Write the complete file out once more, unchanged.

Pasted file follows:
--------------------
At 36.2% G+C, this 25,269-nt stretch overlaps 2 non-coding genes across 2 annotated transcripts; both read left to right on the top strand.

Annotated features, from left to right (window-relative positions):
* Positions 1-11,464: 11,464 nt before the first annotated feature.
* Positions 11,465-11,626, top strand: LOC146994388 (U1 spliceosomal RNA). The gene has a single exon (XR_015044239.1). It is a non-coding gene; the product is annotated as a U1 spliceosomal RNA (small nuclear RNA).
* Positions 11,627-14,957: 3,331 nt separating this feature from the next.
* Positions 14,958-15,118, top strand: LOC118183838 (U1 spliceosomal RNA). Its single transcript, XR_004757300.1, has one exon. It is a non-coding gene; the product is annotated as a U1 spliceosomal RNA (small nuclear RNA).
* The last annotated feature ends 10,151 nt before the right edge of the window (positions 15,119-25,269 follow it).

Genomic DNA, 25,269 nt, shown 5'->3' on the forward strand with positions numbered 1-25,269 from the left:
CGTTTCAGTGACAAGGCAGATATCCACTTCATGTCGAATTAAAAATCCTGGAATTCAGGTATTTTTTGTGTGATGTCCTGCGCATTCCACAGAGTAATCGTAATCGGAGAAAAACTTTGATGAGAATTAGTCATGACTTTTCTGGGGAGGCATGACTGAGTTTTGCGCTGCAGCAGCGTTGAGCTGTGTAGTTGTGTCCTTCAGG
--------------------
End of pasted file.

At 36.2% G+C, this 25,269-nt stretch overlaps 2 non-coding genes across 2 annotated transcripts; both read left to right on the top strand.

Annotated features, from left to right (window-relative positions):
* Positions 1-11,464: 11,464 nt before the first annotated feature.
* Positions 11,465-11,626, top strand: LOC146994388 (U1 spliceosomal RNA). The gene has a single exon (XR_015044239.1). It is a non-coding gene; the product is annotated as a U1 spliceosomal RNA (small nuclear RNA).
* Positions 11,627-14,957: 3,331 nt separating this feature from the next.
* Positions 14,958-15,118, top strand: LOC118183838 (U1 spliceosomal RNA). Its single transcript, XR_004757300.1, has one exon. It is a non-coding gene; the product is annotated as a U1 spliceosomal RNA (small nuclear RNA).
* The last annotated feature ends 10,151 nt before the right edge of the window (positions 15,119-25,269 follow it).

Genomic DNA, 25,269 nt, shown 5'->3' on the forward strand with positions numbered 1-25,269 from the left:
CGTTTCAGTGACAAGGCAGATATCCACTTCATGTCGAATTAAAAATCCTGGAATTCAGGTATTTTTTGTGTGATGTCCTGCGCATTCCACAGAGTAATCGTAATCGGAGAAAAACTTTGATGAGAATTAGTCATGACTTTTCTGGGGAGGCATGACTGAGTTTTGCGCTGCAGCAGCGTTGAGCTGTGTAGTTGTGTCCTTCAGG